“I don’t know about you, but I’m ready to read some more poems and stories. What about you guys?” she asked the class, whose smiling, nodding faces filled the Zoom boxes.
Wu, a member of the men’s water polo team, spoke later about the importance of athletics outside the classroom.
“Everything I’ve learned from athletics has translated into the classroom and into social interactions,” he said. “Whether I’m trying to reach out to a lab personal investigator when I want to do research, or I’m talking to a professor — it’s all that respect, working together, communication, and common courtesy that we learn.”
“It makes a huge difference in the person that they turn out to be,” he continued. “Kids love to play, so if they can balance that with schoolwork, that can help them in the academic scene and extracurriculars — it all goes hand in hand.”
The collaboration between Harvard and Gardner Pilot Academy dates back more than a decade. In March 2020, when COVID-19 pushed both the University and the Academy online, activities like the reading session became one of the best ways for students to stay connected.
“Having these scholars hop into these Zooms — or in real times hop into the classroom — it’s really inspiring for the students to see that that can be them,” said Ariana Fusco, partnerships manager at Gardner Pilot. “That they have this experience, and with Harvard being so close to GPA, it’s a great role model for students to see and to ask questions.
“We want these students to excel — not just now, but their entire life. We believe that giving them these resources now is going to provide them with a bright future.”
The partnership supports the Academy’s mission to not to only teach students in the classroom, but also to support them outside it with social, emotional, and enrichment programs. “It provides an avenue for these students — especially students who are having a hard time at home, having a hard time with a pandemic — that shows them that could be them on the screen. They can go to Harvard. They can do that,” said Fusco. “GPA is just here to help them navigate and bring these partnerships and bring these resources to students.”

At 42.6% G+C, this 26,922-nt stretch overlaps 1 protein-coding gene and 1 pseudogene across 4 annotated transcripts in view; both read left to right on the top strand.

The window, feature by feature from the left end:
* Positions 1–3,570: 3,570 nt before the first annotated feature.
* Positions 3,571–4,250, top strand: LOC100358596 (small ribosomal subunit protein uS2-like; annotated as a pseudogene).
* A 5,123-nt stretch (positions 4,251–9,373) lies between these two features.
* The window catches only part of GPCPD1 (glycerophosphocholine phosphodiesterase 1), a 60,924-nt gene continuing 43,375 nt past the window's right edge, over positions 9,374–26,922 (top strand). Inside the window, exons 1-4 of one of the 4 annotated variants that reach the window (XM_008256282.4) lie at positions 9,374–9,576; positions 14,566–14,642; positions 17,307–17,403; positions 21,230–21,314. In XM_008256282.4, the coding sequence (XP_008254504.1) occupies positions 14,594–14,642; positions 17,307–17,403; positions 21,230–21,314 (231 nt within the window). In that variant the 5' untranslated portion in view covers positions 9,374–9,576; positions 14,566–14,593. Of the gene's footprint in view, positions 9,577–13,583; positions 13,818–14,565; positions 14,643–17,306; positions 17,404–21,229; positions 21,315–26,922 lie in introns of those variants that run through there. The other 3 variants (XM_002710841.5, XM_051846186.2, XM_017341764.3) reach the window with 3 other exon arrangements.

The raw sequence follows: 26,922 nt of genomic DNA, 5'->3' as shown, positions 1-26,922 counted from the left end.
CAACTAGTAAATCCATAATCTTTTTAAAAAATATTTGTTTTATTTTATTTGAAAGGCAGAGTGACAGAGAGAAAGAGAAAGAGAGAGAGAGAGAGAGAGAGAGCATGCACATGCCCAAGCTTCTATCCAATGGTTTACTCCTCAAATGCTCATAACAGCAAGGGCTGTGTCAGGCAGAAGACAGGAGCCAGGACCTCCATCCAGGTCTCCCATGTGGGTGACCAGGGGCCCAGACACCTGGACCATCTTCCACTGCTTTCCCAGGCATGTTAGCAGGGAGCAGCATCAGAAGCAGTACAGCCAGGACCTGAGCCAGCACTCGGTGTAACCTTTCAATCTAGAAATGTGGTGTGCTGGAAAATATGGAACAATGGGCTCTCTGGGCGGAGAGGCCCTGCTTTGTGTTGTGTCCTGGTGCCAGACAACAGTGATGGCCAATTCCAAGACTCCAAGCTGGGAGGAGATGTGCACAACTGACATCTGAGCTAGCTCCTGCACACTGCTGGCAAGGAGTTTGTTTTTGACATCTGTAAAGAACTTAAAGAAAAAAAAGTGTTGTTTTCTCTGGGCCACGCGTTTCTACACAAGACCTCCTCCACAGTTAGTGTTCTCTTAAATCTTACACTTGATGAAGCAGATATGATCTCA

The Harvard students closed the session by taking questions from the fourth-graders, who asked what economics was (business with more math and more theory), how many sports there are at Harvard (42), and how old you have to be to go to college (around 18, but many people go when they are older).
The final question was a group favorite. The class was in the middle of reading Harry Potter, and wanted to know whether the undergraduates were fans of the popular J.K. Rowling series. The answer was yes, especially given that Harvard’s intramural activities include Quidditch — the magical sport of the Harry Potter world — albeit without the flying broomsticks.
Competition for the Class of 2029 team looks like it will be fierce.